• Identify the proper fix to the code that makes the program work correctly and use the same comparison function compare_first_characters for both sort and search, as they should. (Hint: take a closer look at the values of the parameters passed into bsearch when calling it).

The point of this exercise is to highlight the necessity of maintaining vigilance as a client of a void* interface. It also foreshadows the futility of trying to get the correct code via trial and error. While randomly permuting * & and typecasts might eventually land on a correct combination, this approach does absolutely nothing for your understanding. Instead, if you take the time to work through the operation on paper, draw diagrams, and trace execution in gdb, you can become confident about what level of indirection is appropriate in what context and why. Ask questions about what you don't understand!

3) Code Study: memmove (25 minutes)

The C library provides a handful of raw memory routines (e.g. memcpy, memset, ...) that operate on data of an unspecified type. Let's take a look inside memmove (version below based on code from musl) to better understand how these kind of functions are implemented. This code is included in the memmove.c file as well for you to experiment with.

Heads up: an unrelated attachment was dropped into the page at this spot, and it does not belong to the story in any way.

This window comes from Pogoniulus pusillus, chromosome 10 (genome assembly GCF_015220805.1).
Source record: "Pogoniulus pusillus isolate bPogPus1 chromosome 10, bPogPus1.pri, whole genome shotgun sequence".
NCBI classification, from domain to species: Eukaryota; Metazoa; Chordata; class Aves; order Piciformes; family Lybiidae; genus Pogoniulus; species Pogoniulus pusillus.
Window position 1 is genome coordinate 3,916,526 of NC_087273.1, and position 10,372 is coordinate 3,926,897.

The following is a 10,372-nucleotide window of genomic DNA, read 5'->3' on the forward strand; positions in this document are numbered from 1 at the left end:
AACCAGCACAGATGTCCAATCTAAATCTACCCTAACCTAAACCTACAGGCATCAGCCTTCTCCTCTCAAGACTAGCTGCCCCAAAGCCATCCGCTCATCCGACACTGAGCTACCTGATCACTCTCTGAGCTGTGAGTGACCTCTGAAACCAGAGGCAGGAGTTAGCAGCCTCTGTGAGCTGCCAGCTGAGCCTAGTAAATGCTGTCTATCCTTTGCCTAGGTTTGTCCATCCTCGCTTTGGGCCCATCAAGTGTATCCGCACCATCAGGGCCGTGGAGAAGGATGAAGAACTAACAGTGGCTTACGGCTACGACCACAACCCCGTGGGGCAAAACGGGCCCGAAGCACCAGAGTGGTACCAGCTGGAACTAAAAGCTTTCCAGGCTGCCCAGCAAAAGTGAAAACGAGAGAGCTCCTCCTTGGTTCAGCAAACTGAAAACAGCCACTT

1    void *musl_memmove(void *dest, const void *src, size_t nbytes) {
 2        char *dest_copy = dest;
 3        const char *src_copy = src;
 4
 5        if (dest_copy == src_copy) {
 6            return dest_copy;
 7        }
 8
 9        if (src_copy + nbytes <= dest_copy || dest_copy + nbytes <= src_copy) {
10            return memcpy(dest_copy, src_copy, nbytes);
11        }
12
13        if (dest_copy < src_copy) {
14            for (int i = 0; i < nbytes; i++) {
15                dest_copy[i] = src_copy[i];
16            }
17        } else {
18            for (int i = nbytes - 1; i >= 0; i--) {
19                dest_copy[i] = src_copy[i];
20            }
21        }
22
23        return dest;
24    }

Go over the code with your partner and discuss these questions: